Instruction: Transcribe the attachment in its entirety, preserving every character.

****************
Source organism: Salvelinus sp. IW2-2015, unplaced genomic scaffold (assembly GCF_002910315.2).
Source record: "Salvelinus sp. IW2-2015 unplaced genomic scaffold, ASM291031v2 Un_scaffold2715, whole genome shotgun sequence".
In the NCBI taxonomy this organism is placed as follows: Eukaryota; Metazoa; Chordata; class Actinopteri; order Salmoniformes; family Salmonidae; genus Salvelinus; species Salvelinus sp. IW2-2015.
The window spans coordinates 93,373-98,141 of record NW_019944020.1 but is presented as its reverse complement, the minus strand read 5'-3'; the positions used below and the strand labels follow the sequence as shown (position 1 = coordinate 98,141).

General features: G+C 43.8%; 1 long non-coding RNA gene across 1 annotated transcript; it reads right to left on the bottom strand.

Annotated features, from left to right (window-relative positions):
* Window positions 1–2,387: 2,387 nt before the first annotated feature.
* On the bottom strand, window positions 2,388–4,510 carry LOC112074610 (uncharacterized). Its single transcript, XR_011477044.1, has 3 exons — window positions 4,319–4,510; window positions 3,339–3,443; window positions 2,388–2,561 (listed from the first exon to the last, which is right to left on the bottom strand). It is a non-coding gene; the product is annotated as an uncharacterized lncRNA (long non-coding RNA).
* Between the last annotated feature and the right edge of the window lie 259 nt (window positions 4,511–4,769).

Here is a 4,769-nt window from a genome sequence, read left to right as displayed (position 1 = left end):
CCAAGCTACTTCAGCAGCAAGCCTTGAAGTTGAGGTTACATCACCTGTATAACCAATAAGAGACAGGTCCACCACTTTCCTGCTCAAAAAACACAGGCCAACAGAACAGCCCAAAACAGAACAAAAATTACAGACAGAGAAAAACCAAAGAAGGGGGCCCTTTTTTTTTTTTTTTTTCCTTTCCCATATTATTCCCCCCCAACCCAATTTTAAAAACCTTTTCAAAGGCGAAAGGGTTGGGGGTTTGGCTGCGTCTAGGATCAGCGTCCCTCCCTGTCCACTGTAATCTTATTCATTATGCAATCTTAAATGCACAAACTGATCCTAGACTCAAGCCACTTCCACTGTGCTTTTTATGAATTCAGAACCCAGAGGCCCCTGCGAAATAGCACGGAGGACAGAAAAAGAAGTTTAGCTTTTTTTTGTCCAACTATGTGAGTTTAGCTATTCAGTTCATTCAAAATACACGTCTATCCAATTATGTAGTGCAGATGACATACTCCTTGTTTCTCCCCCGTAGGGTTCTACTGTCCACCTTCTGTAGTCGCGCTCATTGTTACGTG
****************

Source organism: Salvelinus sp. IW2-2015, unplaced genomic scaffold (assembly GCF_002910315.2).
Source record: "Salvelinus sp. IW2-2015 unplaced genomic scaffold, ASM291031v2 Un_scaffold2715, whole genome shotgun sequence".
In the NCBI taxonomy this organism is placed as follows: Eukaryota; Metazoa; Chordata; class Actinopteri; order Salmoniformes; family Salmonidae; genus Salvelinus; species Salvelinus sp. IW2-2015.
The window spans coordinates 93,373-98,141 of record NW_019944020.1 but is presented as its reverse complement, the minus strand read 5'-3'; the positions used below and the strand labels follow the sequence as shown (position 1 = coordinate 98,141).

General features: G+C 43.8%; 1 long non-coding RNA gene across 1 annotated transcript; it reads right to left on the bottom strand.

Annotated features, from left to right (window-relative positions):
* Window positions 1–2,387: 2,387 nt before the first annotated feature.
* On the bottom strand, window positions 2,388–4,510 carry LOC112074610 (uncharacterized). Its single transcript, XR_011477044.1, has 3 exons — window positions 4,319–4,510; window positions 3,339–3,443; window positions 2,388–2,561 (listed from the first exon to the last, which is right to left on the bottom strand). It is a non-coding gene; the product is annotated as an uncharacterized lncRNA (long non-coding RNA).
* Between the last annotated feature and the right edge of the window lie 259 nt (window positions 4,511–4,769).

Here is a 4,769-nt window from a genome sequence, read left to right as displayed (position 1 = left end):
CCAAGCTACTTCAGCAGCAAGCCTTGAAGTTGAGGTTACATCACCTGTATAACCAATAAGAGACAGGTCCACCACTTTCCTGCTCAAAAAACACAGGCCAACAGAACAGCCCAAAACAGAACAAAAATTACAGACAGAGAAAAACCAAAGAAGGGGGCCCTTTTTTTTTTTTTTTTTCCTTTCCCATATTATTCCCCCCCAACCCAATTTTAAAAACCTTTTCAAAGGCGAAAGGGTTGGGGGTTTGGCTGCGTCTAGGATCAGCGTCCCTCCCTGTCCACTGTAATCTTATTCATTATGCAATCTTAAATGCACAAACTGATCCTAGACTCAAGCCACTTCCACTGTGCTTTTTATGAATTCAGAACCCAGAGGCCCCTGCGAAATAGCACGGAGGACAGAAAAAGAAGTTTAGCTTTTTTTTGTCCAACTATGTGAGTTTAGCTATTCAGTTCATTCAAAATACACGTCTATCCAATTATGTAGTGCAGATGACATACTCCTTGTTTCTCCCCCGTAGGGTTCTACTGTCCACCTTCTGTAGTCGCGCTCATTGTTACGTG